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Digital Foundry vs. PlayStation Vita

In-depth technical analysis of Sony's latest, greatest handheld.

Games Analysis: A True Next-Gen Experience?

We've had the opportunity to put the full retail versions of Uncharted: Golden Abyss and Ultimate Marvel vs. Capcom 3 through their paces, with both offering a great exhibition of how the Vita's processing power is being applied so far. The turnout is very impressive indeed. Even as launch-window titles, their substance and polish is evident immediately, which leads us to believe that both first- and third-party studios alike had a healthy lead on the handheld's release date, plus an early heads-up on Sony's targeted specifications for the console. While there are some notable differences in visual quality when compared to their home console counterparts, the general thrust of their playability and visual design remains wholly intact.

Of the launch line-up, Uncharted: Golden Abyss is rightly touted as showcase material. With Naughty Dog currently occupied by other projects, Sony Bend has risen to the challenge of developing its own chronicle involving Nathan Drake, and has done an excellent job of translating the tried-and-tested Uncharted engine to portable hardware. It never truly bests the console versions in terms of delivering action-packed set-pieces, but the adventure is nonetheless well constructed, and occasionally succeeds in finding creative uses for the Vita's integrated three-axis gyrometer and accelerometer.

The visuals are particularly striking, with some outstanding water effects and viewing distances being shown off in the earlier chapters as you pass waterfalls on cliff-sides, revealing seemingly miles of jungle terrain below. The overall quality of the character models holds up to close scrutiny too, and are highly reminiscent of the detail level used for those in the very first Uncharted. Alas, much of the good work put into the overall look of the game is impacted slightly by the use of a 'sub-qHD' native resolution. The whole game appears to be rendering with a native framebuffer somewhere in the region of 720x408 (which is 75 per cent of the Vita's maximum 960x544 resolution), meaning the game's image quality isn't quite as exemplary as we'd hoped it would be, and that scaling artifacts are evident.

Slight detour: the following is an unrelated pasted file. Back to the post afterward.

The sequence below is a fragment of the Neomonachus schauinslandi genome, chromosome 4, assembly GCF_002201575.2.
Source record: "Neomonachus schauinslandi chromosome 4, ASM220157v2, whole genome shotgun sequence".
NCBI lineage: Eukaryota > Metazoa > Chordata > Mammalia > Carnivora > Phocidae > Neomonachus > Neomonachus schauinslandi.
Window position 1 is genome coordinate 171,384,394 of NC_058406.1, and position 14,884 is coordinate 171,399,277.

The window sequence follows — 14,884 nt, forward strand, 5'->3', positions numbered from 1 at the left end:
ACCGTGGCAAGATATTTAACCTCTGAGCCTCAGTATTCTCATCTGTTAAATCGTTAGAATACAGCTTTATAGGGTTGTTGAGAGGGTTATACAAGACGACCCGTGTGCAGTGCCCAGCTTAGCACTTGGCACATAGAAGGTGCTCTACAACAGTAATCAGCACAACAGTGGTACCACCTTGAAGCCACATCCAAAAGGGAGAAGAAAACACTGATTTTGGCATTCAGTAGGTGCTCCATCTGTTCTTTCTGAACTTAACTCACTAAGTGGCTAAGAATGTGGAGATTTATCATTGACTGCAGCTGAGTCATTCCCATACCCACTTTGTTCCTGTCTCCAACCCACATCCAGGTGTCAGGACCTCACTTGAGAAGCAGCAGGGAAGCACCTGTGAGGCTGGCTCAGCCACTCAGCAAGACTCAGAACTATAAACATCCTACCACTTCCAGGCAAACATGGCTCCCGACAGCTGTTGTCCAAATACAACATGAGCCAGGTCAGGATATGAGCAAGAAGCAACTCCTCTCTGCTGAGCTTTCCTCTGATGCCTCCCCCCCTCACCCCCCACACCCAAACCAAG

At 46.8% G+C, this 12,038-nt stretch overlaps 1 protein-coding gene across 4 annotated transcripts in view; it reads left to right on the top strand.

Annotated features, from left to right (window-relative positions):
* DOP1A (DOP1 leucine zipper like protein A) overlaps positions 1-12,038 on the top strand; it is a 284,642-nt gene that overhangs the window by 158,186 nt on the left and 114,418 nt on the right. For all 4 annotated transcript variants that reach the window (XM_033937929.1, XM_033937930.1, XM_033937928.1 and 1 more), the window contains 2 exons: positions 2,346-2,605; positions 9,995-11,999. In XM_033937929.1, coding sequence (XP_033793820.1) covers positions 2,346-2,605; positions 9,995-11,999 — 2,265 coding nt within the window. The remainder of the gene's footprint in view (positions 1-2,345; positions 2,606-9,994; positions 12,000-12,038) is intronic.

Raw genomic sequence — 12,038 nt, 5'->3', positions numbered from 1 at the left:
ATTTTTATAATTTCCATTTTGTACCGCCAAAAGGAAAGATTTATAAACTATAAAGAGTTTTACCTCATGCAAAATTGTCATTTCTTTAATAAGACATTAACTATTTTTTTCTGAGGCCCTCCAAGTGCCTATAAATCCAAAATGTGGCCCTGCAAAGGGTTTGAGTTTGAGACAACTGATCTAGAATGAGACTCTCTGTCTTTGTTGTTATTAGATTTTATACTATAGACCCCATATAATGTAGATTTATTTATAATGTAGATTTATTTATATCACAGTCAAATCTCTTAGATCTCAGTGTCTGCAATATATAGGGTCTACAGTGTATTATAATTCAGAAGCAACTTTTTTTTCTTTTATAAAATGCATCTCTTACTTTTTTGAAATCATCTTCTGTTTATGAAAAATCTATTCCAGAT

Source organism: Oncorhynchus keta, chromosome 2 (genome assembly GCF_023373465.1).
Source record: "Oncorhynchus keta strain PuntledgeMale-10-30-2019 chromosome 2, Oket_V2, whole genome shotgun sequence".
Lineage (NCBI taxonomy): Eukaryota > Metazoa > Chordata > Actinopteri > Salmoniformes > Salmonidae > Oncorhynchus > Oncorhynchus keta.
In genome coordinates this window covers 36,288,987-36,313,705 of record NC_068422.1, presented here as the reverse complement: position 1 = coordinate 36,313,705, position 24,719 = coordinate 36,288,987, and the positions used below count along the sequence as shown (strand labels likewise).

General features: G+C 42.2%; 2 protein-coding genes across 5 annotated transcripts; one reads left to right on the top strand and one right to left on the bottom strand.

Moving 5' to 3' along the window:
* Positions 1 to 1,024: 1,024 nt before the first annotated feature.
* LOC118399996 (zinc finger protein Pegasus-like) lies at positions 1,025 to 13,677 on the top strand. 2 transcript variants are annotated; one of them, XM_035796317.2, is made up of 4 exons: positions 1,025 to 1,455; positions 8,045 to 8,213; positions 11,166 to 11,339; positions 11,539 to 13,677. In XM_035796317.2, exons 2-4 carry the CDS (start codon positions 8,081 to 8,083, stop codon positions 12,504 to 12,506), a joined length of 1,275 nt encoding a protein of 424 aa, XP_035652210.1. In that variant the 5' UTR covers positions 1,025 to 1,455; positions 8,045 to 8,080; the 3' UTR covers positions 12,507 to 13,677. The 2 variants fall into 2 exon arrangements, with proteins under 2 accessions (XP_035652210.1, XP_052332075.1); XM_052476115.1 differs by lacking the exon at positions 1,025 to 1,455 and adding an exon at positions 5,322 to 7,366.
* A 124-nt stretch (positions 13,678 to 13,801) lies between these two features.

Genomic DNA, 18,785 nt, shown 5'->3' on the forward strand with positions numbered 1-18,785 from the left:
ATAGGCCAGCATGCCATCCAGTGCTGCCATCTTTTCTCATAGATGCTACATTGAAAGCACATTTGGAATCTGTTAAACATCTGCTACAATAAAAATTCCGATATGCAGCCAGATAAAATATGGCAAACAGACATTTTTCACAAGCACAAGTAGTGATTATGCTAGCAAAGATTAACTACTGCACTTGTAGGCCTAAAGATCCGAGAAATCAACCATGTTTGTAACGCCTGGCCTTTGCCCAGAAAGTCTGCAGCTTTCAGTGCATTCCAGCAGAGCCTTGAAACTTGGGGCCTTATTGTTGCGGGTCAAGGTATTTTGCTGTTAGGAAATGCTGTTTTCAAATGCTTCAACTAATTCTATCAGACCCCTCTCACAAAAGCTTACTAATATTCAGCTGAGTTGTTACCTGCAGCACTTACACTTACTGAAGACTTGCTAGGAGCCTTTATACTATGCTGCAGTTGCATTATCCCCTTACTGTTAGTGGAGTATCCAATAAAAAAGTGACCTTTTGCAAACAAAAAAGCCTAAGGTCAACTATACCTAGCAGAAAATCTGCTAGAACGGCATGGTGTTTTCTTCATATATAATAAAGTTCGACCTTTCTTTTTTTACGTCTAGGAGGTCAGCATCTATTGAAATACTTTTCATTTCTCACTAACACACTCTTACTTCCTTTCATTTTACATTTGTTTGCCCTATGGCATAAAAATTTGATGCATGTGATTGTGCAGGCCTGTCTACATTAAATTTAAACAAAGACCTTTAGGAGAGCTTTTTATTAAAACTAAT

The lower native resolution gives Uncharted a slight lack of clarity, but there's little to complain about when it comes to quality of the assets themselves, particularly in densely-packed jungle environments.

If this is to benefit performance, it could well be the right call. The frame-rate rarely deviates from its target 30FPS, even in the most hectic shoot-outs or cut-scenes - and v-sync is engaged throughout. Save for some slightly sluggish aiming controls which require editing in the options menu to resolve, there are few complaints to level with the game as far as basic playability is concerned. The overall impression of this portable rendition of Uncharted is very positive given what it sets out to achieve, and how much of the home console experience it brings with it.

"Even at launch, Vita is delivering on the promise of bringing current-gen gaming into the mobile arena. Some graphical compromises are evident, but the core experience is all present and correct."

Ultimate Marvel vs. Capcom 3 marks the introduction of Capcom's MT Framework engine to the Vita, and it gets off to a very promising start. Performance is eerily close to its PS3 equivalent, in that the game runs at a full 60FPS while maintaining v-sync at all times, with the occasional dropped frame being a possibility under strain. This is an entirely comparable experience, even down to that minute stutter you see at the start of each fight when the camera pans past the six selected characters.